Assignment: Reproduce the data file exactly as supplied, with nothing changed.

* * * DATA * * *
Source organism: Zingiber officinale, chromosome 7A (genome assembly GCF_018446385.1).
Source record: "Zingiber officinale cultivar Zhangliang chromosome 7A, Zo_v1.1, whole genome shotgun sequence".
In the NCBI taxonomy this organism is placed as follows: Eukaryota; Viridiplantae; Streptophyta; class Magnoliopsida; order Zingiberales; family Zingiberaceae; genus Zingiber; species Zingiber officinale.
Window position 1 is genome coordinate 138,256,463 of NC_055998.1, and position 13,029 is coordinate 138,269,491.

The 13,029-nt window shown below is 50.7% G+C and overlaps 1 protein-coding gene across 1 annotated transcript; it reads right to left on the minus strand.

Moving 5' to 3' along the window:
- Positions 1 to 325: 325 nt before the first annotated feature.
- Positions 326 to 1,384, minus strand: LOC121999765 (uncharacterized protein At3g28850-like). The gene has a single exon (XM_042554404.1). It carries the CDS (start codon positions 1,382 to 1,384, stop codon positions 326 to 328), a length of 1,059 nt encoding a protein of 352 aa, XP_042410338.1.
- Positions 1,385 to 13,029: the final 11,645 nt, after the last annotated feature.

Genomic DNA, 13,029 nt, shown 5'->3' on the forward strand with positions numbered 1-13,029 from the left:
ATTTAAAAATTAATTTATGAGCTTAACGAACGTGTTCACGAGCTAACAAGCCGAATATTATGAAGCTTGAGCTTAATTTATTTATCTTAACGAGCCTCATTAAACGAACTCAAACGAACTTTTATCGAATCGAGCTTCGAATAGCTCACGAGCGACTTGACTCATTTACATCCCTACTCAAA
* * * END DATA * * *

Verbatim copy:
Source organism: Zingiber officinale, chromosome 7A (genome assembly GCF_018446385.1).
Source record: "Zingiber officinale cultivar Zhangliang chromosome 7A, Zo_v1.1, whole genome shotgun sequence".
In the NCBI taxonomy this organism is placed as follows: Eukaryota; Viridiplantae; Streptophyta; class Magnoliopsida; order Zingiberales; family Zingiberaceae; genus Zingiber; species Zingiber officinale.
Window position 1 is genome coordinate 138,256,463 of NC_055998.1, and position 13,029 is coordinate 138,269,491.

The 13,029-nt window shown below is 50.7% G+C and overlaps 1 protein-coding gene across 1 annotated transcript; it reads right to left on the minus strand.

Moving 5' to 3' along the window:
- Positions 1 to 325: 325 nt before the first annotated feature.
- Positions 326 to 1,384, minus strand: LOC121999765 (uncharacterized protein At3g28850-like). The gene has a single exon (XM_042554404.1). It carries the CDS (start codon positions 1,382 to 1,384, stop codon positions 326 to 328), a length of 1,059 nt encoding a protein of 352 aa, XP_042410338.1.
- Positions 1,385 to 13,029: the final 11,645 nt, after the last annotated feature.

Genomic DNA, 13,029 nt, shown 5'->3' on the forward strand with positions numbered 1-13,029 from the left:
ATTTAAAAATTAATTTATGAGCTTAACGAACGTGTTCACGAGCTAACAAGCCGAATATTATGAAGCTTGAGCTTAATTTATTTATCTTAACGAGCCTCATTAAACGAACTCAAACGAACTTTTATCGAATCGAGCTTCGAATAGCTCACGAGCGACTTGACTCATTTACATCCCTACTCAAA